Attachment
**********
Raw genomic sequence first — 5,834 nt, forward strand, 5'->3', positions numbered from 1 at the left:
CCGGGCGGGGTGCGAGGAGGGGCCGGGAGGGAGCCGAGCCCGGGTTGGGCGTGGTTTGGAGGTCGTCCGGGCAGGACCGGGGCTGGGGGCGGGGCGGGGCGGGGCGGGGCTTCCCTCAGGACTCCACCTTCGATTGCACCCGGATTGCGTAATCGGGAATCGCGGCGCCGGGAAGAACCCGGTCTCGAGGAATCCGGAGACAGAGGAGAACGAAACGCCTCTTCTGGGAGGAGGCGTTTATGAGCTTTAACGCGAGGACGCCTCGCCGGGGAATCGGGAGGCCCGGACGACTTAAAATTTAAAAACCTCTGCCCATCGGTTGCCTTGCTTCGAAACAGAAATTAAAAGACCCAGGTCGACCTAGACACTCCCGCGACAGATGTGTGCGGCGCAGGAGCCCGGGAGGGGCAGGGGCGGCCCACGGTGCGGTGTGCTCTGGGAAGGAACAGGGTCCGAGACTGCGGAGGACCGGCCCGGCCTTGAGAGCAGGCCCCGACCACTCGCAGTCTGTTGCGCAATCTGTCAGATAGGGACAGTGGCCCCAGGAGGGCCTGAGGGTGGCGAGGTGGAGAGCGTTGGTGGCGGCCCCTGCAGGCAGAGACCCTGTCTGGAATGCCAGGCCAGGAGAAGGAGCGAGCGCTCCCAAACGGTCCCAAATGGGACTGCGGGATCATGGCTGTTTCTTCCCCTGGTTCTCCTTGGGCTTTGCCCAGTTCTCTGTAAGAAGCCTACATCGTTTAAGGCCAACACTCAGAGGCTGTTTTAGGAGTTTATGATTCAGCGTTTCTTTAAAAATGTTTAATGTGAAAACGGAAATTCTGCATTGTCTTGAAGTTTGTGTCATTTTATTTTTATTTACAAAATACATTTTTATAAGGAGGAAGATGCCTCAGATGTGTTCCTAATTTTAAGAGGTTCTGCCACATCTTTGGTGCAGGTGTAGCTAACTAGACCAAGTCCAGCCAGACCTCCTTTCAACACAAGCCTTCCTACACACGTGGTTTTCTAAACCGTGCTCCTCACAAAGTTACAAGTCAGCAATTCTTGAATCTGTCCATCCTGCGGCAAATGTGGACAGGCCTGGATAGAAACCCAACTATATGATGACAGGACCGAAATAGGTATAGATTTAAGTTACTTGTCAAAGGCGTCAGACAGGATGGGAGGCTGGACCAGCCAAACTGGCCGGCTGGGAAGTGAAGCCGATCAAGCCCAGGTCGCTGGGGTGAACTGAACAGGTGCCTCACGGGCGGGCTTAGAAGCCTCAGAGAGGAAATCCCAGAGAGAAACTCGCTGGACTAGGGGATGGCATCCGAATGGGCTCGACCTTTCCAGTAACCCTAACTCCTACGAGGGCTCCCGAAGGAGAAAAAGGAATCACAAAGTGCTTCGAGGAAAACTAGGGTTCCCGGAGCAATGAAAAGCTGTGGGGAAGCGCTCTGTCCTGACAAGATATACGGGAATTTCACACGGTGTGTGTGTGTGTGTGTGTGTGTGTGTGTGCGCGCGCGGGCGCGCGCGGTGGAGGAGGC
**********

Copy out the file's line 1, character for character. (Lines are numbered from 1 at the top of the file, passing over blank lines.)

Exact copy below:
Raw genomic sequence first — 5,834 nt, forward strand, 5'->3', positions numbered from 1 at the left: